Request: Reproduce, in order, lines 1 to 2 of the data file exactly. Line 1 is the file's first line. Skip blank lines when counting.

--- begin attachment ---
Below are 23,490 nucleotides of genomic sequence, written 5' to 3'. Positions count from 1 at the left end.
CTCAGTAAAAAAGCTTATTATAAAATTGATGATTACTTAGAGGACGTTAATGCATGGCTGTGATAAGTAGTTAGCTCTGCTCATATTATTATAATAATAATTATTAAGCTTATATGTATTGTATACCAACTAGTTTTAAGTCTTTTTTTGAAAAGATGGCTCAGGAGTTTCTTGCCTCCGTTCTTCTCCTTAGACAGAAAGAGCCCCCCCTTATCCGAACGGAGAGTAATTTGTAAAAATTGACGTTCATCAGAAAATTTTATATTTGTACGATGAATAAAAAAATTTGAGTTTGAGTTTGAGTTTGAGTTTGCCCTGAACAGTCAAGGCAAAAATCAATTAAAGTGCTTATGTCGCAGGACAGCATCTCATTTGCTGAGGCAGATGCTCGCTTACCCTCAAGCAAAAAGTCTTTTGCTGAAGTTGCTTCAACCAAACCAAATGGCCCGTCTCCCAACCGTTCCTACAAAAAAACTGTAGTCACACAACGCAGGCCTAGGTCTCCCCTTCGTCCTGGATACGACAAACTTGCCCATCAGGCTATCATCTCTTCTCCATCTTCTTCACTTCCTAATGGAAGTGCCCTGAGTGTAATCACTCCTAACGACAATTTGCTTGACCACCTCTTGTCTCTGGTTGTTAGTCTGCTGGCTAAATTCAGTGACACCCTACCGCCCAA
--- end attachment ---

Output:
Below are 23,490 nucleotides of genomic sequence, written 5' to 3'. Positions count from 1 at the left end.
CTCAGTAAAAAAGCTTATTATAAAATTGATGATTACTTAGAGGACGTTAATGCATGGCTGTGATAAGTAGTTAGCTCTGCTCATATTATTATAATAATAATTATTAAGCTTATATGTATTGTATACCAACTAGTTTTAAGTCTTTTTTTGAAAAGATGGCTCAGGAGTTTCTTGCCTCCGTTCTTCTCCTTAGACAGAAAGAGCCCCCCCTTATCCGAACGGAGAGTAATTTGTAAAAATTGACGTTCATCAGAAAATTTTATATTTGTACGATGAATAAAAAAATTTGAGTTTGAGTTTGAGTTTGAGTTTGCCCTGAACAGTCAAGGCAAAAATCAATTAAAGTGCTTATGTCGCAGGACAGCATCTCATTTGCTGAGGCAGATGCTCGCTTACCCTCAAGCAAAAAGTCTTTTGCTGAAGTTGCTTCAACCAAACCAAATGGCCCGTCTCCCAACCGTTCCTACAAAAAAACTGTAGTCACACAACGCAGGCCTAGGTCTCCCCTTCGTCCTGGATACGACAAACTTGCCCATCAGGCTATCATCTCTTCTCCATCTTCTTCACTTCCTAATGGAAGTGCCCTGAGTGTAATCACTCCTAACGACAATTTGCTTGACCACCTCTTGTCTCTGGTTGTTAGTCTGCTGGCTAAATTCAGTGACACCCTACCGCCCAA